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ly since I hadn't sold The New Yorker a ton
of work. But I was real surprised to sell
them a cartoon in the first place."
A Chast cartoon can now be found in
most issues of The New Yorker. A few have
graced the magazine's cover.
After graduating from the Rhode Island
School of Design (RSD), Chast lived in
Flatbush with her parents — an assistant
principal in an elementary school and a
high school French teacher. "I shlepped in-
to Manhattan once or twice a week with
an illustration portfolio and tried to get ap-
pointments with art directors at maga-
zines or ad agencies. In my heart of hearts,
I wanted to do cartoons. But I thought,
`No way I can make a living at this.' I once
showed an art director about 20 to 30 car-
toons and about 10 completely phony,
cooked-up illustration-style drawings.
"Of course, they hired me for the illustra-
Briefly at RSD, Chast had thought she
would be a professional still-life painter. "I
fell in love with talking about paintings
and painters and looking at paintings. But
it wasn't anything I had any talent for. I
certainly wasn't very good at talking about
"Occasionally at a campus bar, I would
see a certain student and a teacher in real-
ly deep conversation. And I would know
they were having a serious conversation
"I still think they don't. But in the back
of my mind, I thought, as distasteful as it
might be to some, this is what I want to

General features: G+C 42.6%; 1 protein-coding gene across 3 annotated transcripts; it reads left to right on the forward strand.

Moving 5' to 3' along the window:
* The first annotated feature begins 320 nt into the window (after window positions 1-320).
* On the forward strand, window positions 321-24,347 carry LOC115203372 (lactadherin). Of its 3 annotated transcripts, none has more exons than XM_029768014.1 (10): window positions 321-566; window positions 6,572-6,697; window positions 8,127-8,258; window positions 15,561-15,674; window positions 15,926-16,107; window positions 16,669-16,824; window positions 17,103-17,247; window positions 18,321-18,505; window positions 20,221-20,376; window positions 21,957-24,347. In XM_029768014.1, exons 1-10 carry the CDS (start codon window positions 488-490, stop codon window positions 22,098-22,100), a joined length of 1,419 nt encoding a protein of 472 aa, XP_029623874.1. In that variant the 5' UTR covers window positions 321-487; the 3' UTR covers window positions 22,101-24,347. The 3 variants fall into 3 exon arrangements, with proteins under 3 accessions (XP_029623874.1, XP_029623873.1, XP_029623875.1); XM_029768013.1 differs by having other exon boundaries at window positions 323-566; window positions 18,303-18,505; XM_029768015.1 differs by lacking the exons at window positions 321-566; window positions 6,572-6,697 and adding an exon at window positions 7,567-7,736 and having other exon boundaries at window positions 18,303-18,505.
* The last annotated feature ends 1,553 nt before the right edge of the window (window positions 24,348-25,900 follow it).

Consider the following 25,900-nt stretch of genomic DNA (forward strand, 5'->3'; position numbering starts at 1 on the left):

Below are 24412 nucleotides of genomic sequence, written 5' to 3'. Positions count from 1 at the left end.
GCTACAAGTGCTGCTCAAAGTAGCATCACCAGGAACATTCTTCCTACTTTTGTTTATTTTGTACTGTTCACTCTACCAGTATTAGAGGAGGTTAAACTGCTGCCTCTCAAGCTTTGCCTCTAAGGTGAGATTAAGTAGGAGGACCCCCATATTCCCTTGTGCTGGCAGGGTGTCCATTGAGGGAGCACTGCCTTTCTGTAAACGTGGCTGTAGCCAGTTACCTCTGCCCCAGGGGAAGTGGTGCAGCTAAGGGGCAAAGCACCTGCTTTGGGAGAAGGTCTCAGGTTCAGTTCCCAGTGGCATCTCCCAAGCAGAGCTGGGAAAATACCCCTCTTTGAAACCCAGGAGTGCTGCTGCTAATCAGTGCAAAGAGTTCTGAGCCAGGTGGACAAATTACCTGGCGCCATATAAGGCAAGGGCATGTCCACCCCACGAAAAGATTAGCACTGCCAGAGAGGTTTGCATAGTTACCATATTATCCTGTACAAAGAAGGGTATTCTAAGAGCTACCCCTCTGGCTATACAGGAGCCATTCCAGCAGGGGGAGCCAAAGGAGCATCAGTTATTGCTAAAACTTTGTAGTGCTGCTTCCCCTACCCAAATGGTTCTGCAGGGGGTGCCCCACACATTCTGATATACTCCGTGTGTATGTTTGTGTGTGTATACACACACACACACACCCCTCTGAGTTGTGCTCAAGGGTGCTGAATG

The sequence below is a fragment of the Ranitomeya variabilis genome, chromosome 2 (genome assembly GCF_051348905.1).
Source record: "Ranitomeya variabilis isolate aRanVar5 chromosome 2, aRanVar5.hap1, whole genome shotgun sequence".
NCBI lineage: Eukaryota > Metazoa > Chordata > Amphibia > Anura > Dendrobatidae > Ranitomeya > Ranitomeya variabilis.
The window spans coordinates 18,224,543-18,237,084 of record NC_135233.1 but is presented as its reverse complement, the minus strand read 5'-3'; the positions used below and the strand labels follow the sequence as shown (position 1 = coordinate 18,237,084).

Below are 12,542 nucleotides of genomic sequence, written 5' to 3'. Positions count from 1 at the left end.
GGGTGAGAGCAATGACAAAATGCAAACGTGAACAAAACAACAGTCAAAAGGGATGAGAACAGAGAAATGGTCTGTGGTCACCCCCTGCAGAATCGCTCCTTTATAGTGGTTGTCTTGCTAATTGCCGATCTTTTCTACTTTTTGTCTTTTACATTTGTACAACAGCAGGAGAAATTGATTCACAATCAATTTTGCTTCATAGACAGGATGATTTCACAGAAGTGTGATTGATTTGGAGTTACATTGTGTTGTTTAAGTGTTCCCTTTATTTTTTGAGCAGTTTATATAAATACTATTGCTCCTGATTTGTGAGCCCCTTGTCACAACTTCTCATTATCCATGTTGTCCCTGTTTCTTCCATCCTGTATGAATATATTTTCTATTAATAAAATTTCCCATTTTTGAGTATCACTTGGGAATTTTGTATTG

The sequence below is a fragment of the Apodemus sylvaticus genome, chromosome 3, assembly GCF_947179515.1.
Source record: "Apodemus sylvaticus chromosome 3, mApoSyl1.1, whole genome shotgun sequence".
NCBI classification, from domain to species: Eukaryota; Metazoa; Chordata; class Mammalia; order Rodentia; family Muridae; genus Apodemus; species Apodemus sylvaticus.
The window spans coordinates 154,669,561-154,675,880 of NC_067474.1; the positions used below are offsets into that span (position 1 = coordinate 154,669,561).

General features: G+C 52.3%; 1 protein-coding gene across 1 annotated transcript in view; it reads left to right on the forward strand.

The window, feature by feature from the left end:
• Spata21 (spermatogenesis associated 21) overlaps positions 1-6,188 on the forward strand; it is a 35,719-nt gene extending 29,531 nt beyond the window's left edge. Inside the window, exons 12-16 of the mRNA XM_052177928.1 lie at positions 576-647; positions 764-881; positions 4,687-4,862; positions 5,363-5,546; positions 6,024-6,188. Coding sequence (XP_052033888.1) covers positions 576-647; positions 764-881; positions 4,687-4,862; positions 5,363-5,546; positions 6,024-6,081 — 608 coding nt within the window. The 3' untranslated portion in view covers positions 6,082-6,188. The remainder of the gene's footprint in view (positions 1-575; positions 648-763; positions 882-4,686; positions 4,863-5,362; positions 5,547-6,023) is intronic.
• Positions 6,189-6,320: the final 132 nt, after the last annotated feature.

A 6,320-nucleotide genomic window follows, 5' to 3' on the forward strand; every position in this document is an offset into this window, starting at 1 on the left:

And this, indeed, is what she has done:
Refined her tiny, squiggly style that many
people mistake for doodling and defined
her humor that many people mistake for
heightened goofiness. Hers is the kind of
mind that can come up with "The Little
Engine That Could, But Just Didn't Feel
Like It" or with an astronaut's chantey (ca.
1993-95) that goes:
Oh, there ain't no dogs on Mars,
No cake or candy bars,
But there's rock and sand and some kind
And some people say that it's mighty
But there's not much to do but sit and
At gobs and gobs of stars.
Just where does Chast get her inspira-
Asked whether she sat around reading
Kafka or Kant or Russian novels for ideas
for her strips, Chast said, "Oh, no. I watch
`Wheel of Fortune.' I'm a slave to Pat Sa-
jack [the game show's host]."
Asked whether she is a silly person, she
said, "Well, there is a certain frequency
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about art that I would never ever be able
to participate in.
Chast did few cartoons while at RSD be-
cause "I felt cartooning was somehow a
lesser thing. The reaction to drawing
something that struck you as humorous
was, `O00000, how does that relate to the
picture plane?' "
But Chast wouldn't give up her cartoon-
ing, something she had been pulled to since
she had drawn her first strip at the age of
14. "I don't think they went over real big
with everybody," she said of her early work.
that is all nonsense."
Asked whether she sees the world as tiny
as she draws it, she said, "When I draw,
that's the way it comes out. I used to draw
really tiny. Soon after The New Yorker
began running my work, it blew up one car-
toon that was very, very small. That
bothered me. But this is as big as they get."
Asked whether she had been "a cut-up"
in school, she said, "No."
Whether she is "a cut-up" now, she said,
Whether she wants to be "a cut-up," she
said, "Am I now or have I ever been a cut-